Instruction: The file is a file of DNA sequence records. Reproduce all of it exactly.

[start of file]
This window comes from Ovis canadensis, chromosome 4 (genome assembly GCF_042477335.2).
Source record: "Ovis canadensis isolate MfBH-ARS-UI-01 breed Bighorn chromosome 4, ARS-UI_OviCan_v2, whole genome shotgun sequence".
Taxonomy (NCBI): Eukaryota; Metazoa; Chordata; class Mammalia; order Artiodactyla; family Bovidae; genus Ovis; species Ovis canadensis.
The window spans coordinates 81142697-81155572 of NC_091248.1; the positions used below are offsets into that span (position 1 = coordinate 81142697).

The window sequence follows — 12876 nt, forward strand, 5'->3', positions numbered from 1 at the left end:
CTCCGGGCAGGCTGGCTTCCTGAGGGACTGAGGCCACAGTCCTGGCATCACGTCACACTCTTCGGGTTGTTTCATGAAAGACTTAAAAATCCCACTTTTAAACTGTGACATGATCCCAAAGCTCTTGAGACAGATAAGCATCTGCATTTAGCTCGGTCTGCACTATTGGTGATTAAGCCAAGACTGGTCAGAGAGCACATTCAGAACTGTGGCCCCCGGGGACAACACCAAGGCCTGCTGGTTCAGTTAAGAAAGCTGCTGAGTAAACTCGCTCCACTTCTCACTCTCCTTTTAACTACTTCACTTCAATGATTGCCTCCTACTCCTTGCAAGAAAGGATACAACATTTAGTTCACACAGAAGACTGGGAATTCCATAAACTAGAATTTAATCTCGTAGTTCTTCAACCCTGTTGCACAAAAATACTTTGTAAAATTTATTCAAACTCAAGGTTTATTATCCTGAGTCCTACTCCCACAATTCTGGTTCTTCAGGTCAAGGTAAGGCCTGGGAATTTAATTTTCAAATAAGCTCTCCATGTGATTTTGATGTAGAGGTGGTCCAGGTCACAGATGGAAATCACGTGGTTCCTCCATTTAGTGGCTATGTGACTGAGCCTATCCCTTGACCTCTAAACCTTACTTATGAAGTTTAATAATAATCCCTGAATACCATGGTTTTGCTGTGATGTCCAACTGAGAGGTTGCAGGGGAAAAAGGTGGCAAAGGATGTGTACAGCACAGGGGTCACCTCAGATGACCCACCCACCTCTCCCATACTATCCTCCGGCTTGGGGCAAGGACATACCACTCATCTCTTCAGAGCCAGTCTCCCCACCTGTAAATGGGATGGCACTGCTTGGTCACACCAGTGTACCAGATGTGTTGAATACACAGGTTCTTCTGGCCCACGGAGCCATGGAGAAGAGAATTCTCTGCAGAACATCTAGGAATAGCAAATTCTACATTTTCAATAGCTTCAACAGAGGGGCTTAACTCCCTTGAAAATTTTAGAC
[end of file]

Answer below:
This window comes from Ovis canadensis, chromosome 4 (genome assembly GCF_042477335.2).
Source record: "Ovis canadensis isolate MfBH-ARS-UI-01 breed Bighorn chromosome 4, ARS-UI_OviCan_v2, whole genome shotgun sequence".
Taxonomy (NCBI): Eukaryota; Metazoa; Chordata; class Mammalia; order Artiodactyla; family Bovidae; genus Ovis; species Ovis canadensis.
The window spans coordinates 81142697-81155572 of NC_091248.1; the positions used below are offsets into that span (position 1 = coordinate 81142697).

The window sequence follows — 12876 nt, forward strand, 5'->3', positions numbered from 1 at the left end:
CTCCGGGCAGGCTGGCTTCCTGAGGGACTGAGGCCACAGTCCTGGCATCACGTCACACTCTTCGGGTTGTTTCATGAAAGACTTAAAAATCCCACTTTTAAACTGTGACATGATCCCAAAGCTCTTGAGACAGATAAGCATCTGCATTTAGCTCGGTCTGCACTATTGGTGATTAAGCCAAGACTGGTCAGAGAGCACATTCAGAACTGTGGCCCCCGGGGACAACACCAAGGCCTGCTGGTTCAGTTAAGAAAGCTGCTGAGTAAACTCGCTCCACTTCTCACTCTCCTTTTAACTACTTCACTTCAATGATTGCCTCCTACTCCTTGCAAGAAAGGATACAACATTTAGTTCACACAGAAGACTGGGAATTCCATAAACTAGAATTTAATCTCGTAGTTCTTCAACCCTGTTGCACAAAAATACTTTGTAAAATTTATTCAAACTCAAGGTTTATTATCCTGAGTCCTACTCCCACAATTCTGGTTCTTCAGGTCAAGGTAAGGCCTGGGAATTTAATTTTCAAATAAGCTCTCCATGTGATTTTGATGTAGAGGTGGTCCAGGTCACAGATGGAAATCACGTGGTTCCTCCATTTAGTGGCTATGTGACTGAGCCTATCCCTTGACCTCTAAACCTTACTTATGAAGTTTAATAATAATCCCTGAATACCATGGTTTTGCTGTGATGTCCAACTGAGAGGTTGCAGGGGAAAAAGGTGGCAAAGGATGTGTACAGCACAGGGGTCACCTCAGATGACCCACCCACCTCTCCCATACTATCCTCCGGCTTGGGGCAAGGACATACCACTCATCTCTTCAGAGCCAGTCTCCCCACCTGTAAATGGGATGGCACTGCTTGGTCACACCAGTGTACCAGATGTGTTGAATACACAGGTTCTTCTGGCCCACGGAGCCATGGAGAAGAGAATTCTCTGCAGAACATCTAGGAATAGCAAATTCTACATTTTCAATAGCTTCAACAGAGGGGCTTAACTCCCTTGAAAATTTTAGAC